To me what fascinated me was why these objects are being collected, why they have been selected, what they gain from their materiality and their authenticity. It suggests a great respect for authenticity perhaps because of what Delia was talking about before the mass production age. The fact that we can see the hand of the maker is manifested in these objects somehow speaks to us in a way that the mass produced objects that we are surrounded by do not.
BELINDA CRERAR: I’m afraid I disagree with you Clive. I feel that objects, as Delia was saying, we have so many of them, but this isn’t really something new. The fact that we have human made objects two million years ago, I don’t think anyone now could conceive of being without objects. The things that we wear, the things that we own they make us not only individuals but they also represent cultures.
For that reason I think they are phenomenally important for history because part of what this exhibition is trying to do by looking through objects rather than the written word is to try and access those parts of our global history that we can’t access through the written word. It’s not possible to try and do history through writing. You will get a very, very unbalanced view of the past.
CLIVE HAMILTON: What I’m saying is that the objects alone are kind of meaningless.
BELINDA CRERAR: You say if you go into the exhibition and you look at the object without text it won’t mean anything.
CLIVE HAMILTON: Yes.
BELINDA CRERAR: But that’s not how an object is found; if you dig up an object and archaeologically you have more information about it. You don’t have a label telling you what it is when you dig it out of the ground. You have to piece that together.
FRAN KELLY: And build the narrative around it.
BELINDA CRERAR: And build the narrative so that text has come from all of this.
CLIVE HAMILTON: The words give it a meaning otherwise if there were no words each one of us would walk into the exhibition there and we would just project our own meanings onto them. We would make up our own stories about them.
BELINDA CRERAR: In that context absolutely.
DELIA FALCONER: If we were able to pick that object up, I don’t necessarily agree. I was thinking about a friend of mine the other day who is a wonderful cello player. I was saying, ‘The sound that you’re getting out of your instrument is just amazing.’ He said, ‘I bought a new bow.’ Then he went into this fantastic disposition about how the bows were made in the 1920s and the history of that. He said, ‘The thing about it is this bow is teaching me how to play my cello better.’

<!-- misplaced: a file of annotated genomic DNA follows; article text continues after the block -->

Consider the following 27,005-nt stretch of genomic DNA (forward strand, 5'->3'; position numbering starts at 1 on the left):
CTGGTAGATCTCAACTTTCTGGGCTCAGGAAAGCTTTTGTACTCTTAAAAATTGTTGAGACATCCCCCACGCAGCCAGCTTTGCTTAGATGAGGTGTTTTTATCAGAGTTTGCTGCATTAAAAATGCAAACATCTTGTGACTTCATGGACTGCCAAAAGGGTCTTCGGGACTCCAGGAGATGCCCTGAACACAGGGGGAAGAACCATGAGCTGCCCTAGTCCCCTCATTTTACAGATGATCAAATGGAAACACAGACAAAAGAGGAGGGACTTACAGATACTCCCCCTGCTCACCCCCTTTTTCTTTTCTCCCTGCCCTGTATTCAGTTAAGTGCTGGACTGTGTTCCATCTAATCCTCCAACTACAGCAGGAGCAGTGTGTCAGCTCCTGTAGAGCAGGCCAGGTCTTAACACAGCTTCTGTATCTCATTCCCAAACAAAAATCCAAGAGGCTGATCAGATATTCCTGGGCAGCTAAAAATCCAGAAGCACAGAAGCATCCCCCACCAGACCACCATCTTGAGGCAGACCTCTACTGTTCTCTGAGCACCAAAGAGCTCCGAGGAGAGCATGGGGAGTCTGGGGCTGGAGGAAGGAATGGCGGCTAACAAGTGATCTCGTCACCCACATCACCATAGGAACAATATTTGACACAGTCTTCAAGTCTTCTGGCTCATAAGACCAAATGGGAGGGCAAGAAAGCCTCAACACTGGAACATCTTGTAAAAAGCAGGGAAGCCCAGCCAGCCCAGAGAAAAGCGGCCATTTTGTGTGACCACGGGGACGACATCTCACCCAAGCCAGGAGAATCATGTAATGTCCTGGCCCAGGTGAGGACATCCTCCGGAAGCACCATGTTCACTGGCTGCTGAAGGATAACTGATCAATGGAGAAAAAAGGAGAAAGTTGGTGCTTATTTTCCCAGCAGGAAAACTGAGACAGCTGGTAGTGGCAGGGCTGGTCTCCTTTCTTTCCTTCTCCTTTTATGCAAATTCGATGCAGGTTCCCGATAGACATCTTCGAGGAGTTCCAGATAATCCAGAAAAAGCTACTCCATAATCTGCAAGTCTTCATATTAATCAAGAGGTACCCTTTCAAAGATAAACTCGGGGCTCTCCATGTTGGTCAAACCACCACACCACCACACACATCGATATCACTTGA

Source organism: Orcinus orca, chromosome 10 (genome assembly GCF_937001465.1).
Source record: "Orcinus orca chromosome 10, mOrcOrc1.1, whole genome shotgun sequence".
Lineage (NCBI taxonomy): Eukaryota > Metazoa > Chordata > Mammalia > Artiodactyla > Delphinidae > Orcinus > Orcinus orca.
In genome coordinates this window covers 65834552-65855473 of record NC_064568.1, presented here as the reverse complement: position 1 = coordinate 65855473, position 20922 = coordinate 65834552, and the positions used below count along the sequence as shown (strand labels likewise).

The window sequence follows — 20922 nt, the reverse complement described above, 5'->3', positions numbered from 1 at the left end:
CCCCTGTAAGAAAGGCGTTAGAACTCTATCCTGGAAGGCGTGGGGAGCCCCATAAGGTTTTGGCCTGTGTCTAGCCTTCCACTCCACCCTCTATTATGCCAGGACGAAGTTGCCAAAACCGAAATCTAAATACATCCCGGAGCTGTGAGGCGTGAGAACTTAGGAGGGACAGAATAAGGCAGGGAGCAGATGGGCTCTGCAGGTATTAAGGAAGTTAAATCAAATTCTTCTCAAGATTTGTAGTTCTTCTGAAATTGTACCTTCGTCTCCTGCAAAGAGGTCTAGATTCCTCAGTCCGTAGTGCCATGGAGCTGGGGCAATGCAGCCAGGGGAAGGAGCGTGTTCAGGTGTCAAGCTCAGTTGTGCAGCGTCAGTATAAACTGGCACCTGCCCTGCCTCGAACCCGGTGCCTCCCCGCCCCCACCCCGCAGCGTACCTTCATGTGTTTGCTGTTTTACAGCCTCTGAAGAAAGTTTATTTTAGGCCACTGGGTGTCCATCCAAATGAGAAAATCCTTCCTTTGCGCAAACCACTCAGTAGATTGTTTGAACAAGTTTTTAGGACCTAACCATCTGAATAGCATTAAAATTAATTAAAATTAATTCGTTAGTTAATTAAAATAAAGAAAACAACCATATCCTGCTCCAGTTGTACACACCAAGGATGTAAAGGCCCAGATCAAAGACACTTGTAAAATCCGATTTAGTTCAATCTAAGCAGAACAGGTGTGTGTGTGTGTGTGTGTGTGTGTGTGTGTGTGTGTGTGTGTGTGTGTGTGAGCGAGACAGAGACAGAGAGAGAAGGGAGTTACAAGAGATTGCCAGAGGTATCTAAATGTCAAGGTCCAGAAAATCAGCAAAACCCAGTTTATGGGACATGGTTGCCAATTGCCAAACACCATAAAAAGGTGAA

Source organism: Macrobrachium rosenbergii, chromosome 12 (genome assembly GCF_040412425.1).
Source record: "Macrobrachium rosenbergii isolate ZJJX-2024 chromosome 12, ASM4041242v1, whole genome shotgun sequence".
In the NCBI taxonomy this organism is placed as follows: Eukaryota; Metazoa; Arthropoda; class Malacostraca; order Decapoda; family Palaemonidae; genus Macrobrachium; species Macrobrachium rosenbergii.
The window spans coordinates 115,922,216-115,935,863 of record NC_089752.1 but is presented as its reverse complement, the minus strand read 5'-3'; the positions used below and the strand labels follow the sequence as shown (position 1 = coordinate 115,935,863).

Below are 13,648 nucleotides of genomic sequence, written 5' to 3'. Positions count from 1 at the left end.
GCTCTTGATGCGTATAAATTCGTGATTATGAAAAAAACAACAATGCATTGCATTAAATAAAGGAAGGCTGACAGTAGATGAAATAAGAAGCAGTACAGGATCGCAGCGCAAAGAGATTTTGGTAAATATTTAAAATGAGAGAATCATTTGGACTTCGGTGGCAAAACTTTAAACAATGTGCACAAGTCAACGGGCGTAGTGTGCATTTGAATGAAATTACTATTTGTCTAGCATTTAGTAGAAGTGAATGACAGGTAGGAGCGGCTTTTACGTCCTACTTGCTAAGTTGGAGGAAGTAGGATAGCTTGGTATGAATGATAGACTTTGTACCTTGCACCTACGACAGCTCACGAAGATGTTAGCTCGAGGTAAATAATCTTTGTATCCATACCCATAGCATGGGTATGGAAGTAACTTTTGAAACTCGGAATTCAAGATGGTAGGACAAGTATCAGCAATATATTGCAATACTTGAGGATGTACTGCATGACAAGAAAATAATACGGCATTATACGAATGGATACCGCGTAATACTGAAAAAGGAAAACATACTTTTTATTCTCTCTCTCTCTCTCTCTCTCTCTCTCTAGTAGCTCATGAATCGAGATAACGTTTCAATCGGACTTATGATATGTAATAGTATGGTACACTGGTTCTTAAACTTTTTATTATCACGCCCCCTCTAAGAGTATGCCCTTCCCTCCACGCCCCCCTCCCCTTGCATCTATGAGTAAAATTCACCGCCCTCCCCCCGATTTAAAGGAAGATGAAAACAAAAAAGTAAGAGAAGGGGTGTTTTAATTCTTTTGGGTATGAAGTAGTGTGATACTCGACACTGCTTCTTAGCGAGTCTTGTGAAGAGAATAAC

Objects carry body memories with them as well and I think there is something about them, yes they do need interpretation, but there is something about the fact that they are physical and that they do carry a muscle memory or a body memory with them. I think that’s part of their aura that they have in addition to the verbal meanings that we bring to them.
GIDEON HAIGH: Can I say something else about the time scales of this exhibition? They strike me very forcefully as an Australian, we have a country that has a very, very ancient history and a very, very recent history. The fact that this exhibition is more or less continuous over the course of the two million years and, often manifest things taking place simultaneously in different parts of the world, to me gives a completely different sense of history to that with which we aren’t familiar in this country.
FRAN KELLY: I think the time, speaking of the time span of two million years which is phenomenal and as you move through it and you look at the time of the origin of this it’s striking. This is so long ago. I wondered whether what objects tell us about the people who made them and the communities who house them how much of that we know and how much in a sense if how much guesswork is involved?
It might be educated guesswork but is it guesswork nevertheless that things we are attributing to them in terms of what it tells us about a society or what it tells us about the wars that might have been fought around that time.
BELINDA CRERAR: To go back to what Clive was saying about the interpretation labels. There are interpretations, we can’t see what went on in the past like it was recorded on a video camera. That’s just not possible. We have to interpret it through what we conjecture, through what we understand from different contexts and what we can place on those objects. Reading the interpretation panels is just an interpretation.
Also as Clive said if you go in and you want to interpret differently that’s a legitimate way of approaching those objects. That’s the research approach and there is the personal approach and I think both have a valid place.
FRAN KELLY: I wonder if the panellists who have only seen the exhibition an hour or two ago were happy to and absolutely believed the context that was put around it and everything that was attributed to that in terms of its importance in the tracing of the history of …
CLIVE HAMILTON: There is a meta question there because it’s presented … look I think it’s a brilliant exhibition.
FRAN KELLY: No, we all love it.
CLIVE HAMILTON: Everyone should go in there.
FRAN KELLY: We love it. It’s fantastic.
CLIVE HAMILTON: I don’t think we should sit here and just gush. We need to think about it. It’s presented as A History of the World. Delia and I were talking as we walked through there was no world until 300 or 400 years ago so what does it mean to talk about the history of the world? What it is is a collection of stories about parts of the world that have been put together in an exhibition and when we walk out of it … I mean there is massive amounts of wow factors.